This past year the Ketchikan School District Library curriculum underwent its first formal review since 1984. The updated curriculum was discussed among other topics at Wednesday night’s School Board meeting.
A lot has changed at the library over the last 30 years, and school libraries have evolved, but the paper trail wasn’t kept up. Ketchikan High School librarian CaitlinJacobson said when starting the curriculum review, she read through the 1984 handbook. “But since it was so old there wasn’t really a whole lot of point in looking at it much at all. The basic reference outline is the same, but everything else, how we do things is so different.”
Curriculum Director Shannon Sines, who is in her first year in the position, said she assumes that because the library is not a credit course, it had been overlooked for a formal update. All subjects are on a six-year review cycle.
World Language and English Language Arts also were reviewed over the course of this last school year. Kayhi teacher Rebecca Bowlen estimated that for the high school level, the review took 500 hours. Those hours started with understanding Alaska’s new state standards, then making sure the Ketchikan curriculum met or exceeded those, and lastly ensuring the students had learning materials that supported the standards.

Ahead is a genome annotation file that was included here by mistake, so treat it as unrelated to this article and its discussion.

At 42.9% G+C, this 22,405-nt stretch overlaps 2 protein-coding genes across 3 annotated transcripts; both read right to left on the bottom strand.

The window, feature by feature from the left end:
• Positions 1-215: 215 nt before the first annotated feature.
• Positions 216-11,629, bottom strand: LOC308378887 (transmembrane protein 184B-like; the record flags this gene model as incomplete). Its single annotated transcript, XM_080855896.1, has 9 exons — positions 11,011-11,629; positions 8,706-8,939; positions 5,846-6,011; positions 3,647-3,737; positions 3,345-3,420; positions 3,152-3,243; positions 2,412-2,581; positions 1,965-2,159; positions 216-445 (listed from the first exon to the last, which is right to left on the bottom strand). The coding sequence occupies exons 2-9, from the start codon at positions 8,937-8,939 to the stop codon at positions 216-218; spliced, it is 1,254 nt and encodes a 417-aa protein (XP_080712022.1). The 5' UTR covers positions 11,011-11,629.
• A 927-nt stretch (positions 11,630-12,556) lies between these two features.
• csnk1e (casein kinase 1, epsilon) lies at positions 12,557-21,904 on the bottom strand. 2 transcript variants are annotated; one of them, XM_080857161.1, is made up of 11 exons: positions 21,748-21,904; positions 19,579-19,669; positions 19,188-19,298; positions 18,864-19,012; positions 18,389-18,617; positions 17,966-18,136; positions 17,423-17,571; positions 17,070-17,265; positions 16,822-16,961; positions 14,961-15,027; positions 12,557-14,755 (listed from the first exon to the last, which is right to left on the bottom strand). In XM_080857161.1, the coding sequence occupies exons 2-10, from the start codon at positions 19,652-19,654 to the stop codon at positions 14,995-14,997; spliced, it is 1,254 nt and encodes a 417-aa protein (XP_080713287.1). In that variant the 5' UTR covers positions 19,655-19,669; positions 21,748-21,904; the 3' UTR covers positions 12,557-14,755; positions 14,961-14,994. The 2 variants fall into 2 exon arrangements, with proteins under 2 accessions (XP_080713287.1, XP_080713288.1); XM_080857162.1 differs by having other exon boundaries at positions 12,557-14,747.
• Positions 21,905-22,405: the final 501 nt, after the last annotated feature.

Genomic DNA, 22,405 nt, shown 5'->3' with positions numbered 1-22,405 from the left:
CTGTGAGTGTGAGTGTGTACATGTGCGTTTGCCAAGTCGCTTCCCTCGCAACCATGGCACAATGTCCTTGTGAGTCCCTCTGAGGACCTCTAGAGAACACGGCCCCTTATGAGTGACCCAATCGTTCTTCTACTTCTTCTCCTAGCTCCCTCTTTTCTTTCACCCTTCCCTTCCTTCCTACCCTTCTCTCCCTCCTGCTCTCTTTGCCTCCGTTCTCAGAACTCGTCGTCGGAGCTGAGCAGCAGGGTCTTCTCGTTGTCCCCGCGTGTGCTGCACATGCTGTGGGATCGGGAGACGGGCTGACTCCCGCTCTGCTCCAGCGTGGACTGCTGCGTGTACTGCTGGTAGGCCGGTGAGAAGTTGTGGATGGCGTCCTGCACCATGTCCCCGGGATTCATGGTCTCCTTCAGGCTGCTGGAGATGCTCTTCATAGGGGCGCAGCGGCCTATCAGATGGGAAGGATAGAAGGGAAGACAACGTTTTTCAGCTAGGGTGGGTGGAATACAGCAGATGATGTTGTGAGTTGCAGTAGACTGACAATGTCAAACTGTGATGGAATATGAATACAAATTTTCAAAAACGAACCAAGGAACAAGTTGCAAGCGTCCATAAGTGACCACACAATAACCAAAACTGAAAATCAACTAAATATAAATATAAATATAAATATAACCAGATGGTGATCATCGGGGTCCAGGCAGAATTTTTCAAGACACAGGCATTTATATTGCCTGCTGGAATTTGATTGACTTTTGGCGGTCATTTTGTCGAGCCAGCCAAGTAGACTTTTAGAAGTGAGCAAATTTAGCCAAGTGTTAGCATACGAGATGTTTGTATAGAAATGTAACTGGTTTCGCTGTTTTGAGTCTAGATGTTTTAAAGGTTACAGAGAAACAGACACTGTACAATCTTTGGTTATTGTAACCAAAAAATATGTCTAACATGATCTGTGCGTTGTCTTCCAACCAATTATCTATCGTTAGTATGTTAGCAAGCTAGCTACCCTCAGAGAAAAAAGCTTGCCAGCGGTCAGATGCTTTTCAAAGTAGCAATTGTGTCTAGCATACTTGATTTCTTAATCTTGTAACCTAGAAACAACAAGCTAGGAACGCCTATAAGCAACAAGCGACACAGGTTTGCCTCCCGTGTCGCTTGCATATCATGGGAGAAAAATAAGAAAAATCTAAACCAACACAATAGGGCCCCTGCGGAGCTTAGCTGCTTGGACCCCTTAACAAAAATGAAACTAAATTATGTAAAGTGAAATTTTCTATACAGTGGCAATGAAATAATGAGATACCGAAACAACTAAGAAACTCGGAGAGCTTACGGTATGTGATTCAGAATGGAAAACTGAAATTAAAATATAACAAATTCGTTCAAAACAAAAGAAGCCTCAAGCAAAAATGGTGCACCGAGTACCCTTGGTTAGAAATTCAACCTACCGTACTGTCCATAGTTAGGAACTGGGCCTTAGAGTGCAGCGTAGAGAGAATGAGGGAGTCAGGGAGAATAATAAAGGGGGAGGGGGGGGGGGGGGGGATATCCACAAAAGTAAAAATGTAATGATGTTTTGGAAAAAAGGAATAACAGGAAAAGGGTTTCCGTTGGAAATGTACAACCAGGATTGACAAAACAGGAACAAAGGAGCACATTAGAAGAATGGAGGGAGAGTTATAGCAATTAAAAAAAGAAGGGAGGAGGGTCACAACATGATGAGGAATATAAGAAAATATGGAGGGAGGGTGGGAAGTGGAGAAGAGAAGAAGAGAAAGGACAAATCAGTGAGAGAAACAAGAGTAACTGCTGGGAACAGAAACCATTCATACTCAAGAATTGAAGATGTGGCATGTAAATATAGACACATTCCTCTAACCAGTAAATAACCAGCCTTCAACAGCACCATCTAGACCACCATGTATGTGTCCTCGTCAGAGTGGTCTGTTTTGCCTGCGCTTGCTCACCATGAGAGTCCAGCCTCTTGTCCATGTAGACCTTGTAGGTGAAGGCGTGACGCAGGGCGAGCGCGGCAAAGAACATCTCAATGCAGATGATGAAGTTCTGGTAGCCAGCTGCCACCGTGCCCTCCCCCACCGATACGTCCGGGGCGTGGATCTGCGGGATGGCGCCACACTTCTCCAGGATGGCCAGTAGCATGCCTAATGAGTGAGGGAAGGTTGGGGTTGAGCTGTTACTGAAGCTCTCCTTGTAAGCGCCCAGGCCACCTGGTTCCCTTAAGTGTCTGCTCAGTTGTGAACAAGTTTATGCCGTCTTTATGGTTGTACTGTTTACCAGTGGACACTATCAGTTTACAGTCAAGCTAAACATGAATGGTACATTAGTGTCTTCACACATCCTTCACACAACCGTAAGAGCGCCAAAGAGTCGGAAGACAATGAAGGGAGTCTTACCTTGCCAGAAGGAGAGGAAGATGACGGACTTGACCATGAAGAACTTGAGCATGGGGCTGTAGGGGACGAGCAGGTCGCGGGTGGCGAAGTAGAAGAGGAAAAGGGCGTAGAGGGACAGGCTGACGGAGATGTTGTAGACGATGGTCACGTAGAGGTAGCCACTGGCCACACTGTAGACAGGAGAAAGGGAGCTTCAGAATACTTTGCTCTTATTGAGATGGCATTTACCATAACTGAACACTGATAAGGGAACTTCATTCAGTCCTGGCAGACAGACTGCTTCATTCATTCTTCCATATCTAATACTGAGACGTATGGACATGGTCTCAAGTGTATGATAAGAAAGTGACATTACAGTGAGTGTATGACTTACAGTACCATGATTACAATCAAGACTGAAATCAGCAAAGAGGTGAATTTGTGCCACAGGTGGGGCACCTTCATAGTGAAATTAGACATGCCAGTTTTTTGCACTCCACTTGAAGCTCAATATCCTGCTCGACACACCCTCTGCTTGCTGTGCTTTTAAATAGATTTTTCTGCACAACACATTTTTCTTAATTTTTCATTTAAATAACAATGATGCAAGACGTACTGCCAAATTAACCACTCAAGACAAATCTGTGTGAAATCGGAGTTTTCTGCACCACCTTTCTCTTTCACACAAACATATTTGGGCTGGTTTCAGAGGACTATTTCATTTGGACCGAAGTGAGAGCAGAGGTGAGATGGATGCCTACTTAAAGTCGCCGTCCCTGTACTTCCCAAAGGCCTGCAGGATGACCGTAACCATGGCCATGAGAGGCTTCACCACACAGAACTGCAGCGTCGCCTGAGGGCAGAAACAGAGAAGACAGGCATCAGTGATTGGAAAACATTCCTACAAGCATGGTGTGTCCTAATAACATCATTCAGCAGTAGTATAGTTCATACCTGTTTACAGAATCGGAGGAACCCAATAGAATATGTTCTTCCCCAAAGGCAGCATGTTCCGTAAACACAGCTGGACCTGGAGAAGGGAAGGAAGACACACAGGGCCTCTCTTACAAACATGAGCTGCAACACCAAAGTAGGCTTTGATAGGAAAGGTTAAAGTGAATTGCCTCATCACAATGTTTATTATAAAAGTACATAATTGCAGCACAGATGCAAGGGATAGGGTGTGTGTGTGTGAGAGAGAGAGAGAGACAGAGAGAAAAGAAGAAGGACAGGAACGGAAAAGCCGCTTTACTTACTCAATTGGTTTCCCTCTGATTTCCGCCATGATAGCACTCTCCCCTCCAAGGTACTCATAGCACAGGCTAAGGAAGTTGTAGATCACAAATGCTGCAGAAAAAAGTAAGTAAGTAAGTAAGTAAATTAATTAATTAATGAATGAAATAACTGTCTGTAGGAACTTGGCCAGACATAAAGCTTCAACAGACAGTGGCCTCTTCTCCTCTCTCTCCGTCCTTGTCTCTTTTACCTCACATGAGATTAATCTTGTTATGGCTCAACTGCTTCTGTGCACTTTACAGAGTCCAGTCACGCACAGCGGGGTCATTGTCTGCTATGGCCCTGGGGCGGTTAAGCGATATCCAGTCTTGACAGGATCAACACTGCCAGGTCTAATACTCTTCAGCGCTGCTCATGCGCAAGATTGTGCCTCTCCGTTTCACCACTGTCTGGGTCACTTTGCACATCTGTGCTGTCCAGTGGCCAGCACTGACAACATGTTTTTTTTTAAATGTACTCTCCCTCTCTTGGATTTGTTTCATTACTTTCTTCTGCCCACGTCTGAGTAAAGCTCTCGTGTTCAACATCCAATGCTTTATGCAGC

Before buying the newest edition of English instruction materials, Bowlen compared it to the material already in use. “It’s the exact same book with the stories and the non-fiction and all of it just re-ordered, so it fits the content rich literary non-fiction.”
A stronger emphasis on non-fiction is one of the curriculum updates prescribed by the Alaska Department of Education and Early Development. Since the current books are the same in content, the District won’t purchase new materials.
Board Member Stephen Bradford asked whether the new standards said anything about penmanship.
“Our standards address handwriting in two grade levels. In Kindergarten students are to be able to write most of their letters in print, capital and lower case. In first-grade they are to be able to print all of their letters, upper and lower case. Handwriting is never mentioned beyond.” Sines said Ketchikan added some local expectations that went beyond those state requirements, but said the state standards and state testing have emphasized keyboarding skills.
No changes were made to the World Languages curriculum. Up for review next year is math.
The Board approved a contract for carpet installation, and for installation of an emergency generator at Ketchikan High School.
The generator, which would allow Kayhi to function as an emergency shelter, is a combined effort with the Ketchikan Gateway Borough. The Board discussed its relationship with the Borough, which was described by members as stressful, especially regarding the issue of contracted services.
Superintendent Robert Boyle shared insight from DEED on the issue “We are to treat contracted services with the Borough as though they were any other contractor in the community or elsewhere. That requires me to question charges. “
Borough fees for field and pool use have come under question lately, the School Board suggesting it is charged above a fair market value for those services.
Board Member Glenn Brown suggested a casual meeting might help end the friction. “There’s a formality to the liaison committee meeting that might inhibit the ability to find solutions.” Historically, the liaison meeting was a casual lunch between members of both bodies, and Brown said a return to that might help.